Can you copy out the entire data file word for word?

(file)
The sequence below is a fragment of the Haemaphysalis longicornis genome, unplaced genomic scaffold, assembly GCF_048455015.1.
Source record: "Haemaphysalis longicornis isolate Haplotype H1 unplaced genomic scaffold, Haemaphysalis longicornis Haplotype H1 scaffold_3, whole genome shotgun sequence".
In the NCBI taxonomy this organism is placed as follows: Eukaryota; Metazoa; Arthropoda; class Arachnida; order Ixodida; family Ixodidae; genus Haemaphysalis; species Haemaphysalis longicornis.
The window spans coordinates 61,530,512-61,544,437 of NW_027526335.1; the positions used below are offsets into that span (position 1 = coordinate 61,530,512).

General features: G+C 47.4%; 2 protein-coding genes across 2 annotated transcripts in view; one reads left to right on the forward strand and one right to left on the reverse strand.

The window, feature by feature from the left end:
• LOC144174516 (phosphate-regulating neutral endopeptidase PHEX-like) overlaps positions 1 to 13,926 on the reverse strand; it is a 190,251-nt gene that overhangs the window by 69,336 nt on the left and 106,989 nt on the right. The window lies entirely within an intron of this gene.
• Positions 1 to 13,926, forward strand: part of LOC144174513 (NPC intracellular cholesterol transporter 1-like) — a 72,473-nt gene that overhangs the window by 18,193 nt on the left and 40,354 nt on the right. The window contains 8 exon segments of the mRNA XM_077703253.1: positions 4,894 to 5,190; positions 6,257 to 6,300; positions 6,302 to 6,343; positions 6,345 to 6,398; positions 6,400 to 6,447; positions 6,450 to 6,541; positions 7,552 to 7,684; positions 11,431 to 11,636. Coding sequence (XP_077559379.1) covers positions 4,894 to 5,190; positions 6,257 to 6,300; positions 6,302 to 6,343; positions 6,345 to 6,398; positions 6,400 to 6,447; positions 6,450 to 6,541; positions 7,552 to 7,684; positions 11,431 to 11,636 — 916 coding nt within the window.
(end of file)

The sequence below is a fragment of the Haemaphysalis longicornis genome, unplaced genomic scaffold, assembly GCF_048455015.1.
Source record: "Haemaphysalis longicornis isolate Haplotype H1 unplaced genomic scaffold, Haemaphysalis longicornis Haplotype H1 scaffold_3, whole genome shotgun sequence".
In the NCBI taxonomy this organism is placed as follows: Eukaryota; Metazoa; Arthropoda; class Arachnida; order Ixodida; family Ixodidae; genus Haemaphysalis; species Haemaphysalis longicornis.
The window spans coordinates 61,530,512-61,544,437 of NW_027526335.1; the positions used below are offsets into that span (position 1 = coordinate 61,530,512).

General features: G+C 47.4%; 2 protein-coding genes across 2 annotated transcripts in view; one reads left to right on the forward strand and one right to left on the reverse strand.

The window, feature by feature from the left end:
• LOC144174516 (phosphate-regulating neutral endopeptidase PHEX-like) overlaps positions 1 to 13,926 on the reverse strand; it is a 190,251-nt gene that overhangs the window by 69,336 nt on the left and 106,989 nt on the right. The window lies entirely within an intron of this gene.
• Positions 1 to 13,926, forward strand: part of LOC144174513 (NPC intracellular cholesterol transporter 1-like) — a 72,473-nt gene that overhangs the window by 18,193 nt on the left and 40,354 nt on the right. The window contains 8 exon segments of the mRNA XM_077703253.1: positions 4,894 to 5,190; positions 6,257 to 6,300; positions 6,302 to 6,343; positions 6,345 to 6,398; positions 6,400 to 6,447; positions 6,450 to 6,541; positions 7,552 to 7,684; positions 11,431 to 11,636. Coding sequence (XP_077559379.1) covers positions 4,894 to 5,190; positions 6,257 to 6,300; positions 6,302 to 6,343; positions 6,345 to 6,398; positions 6,400 to 6,447; positions 6,450 to 6,541; positions 7,552 to 7,684; positions 11,431 to 11,636 — 916 coding nt within the window.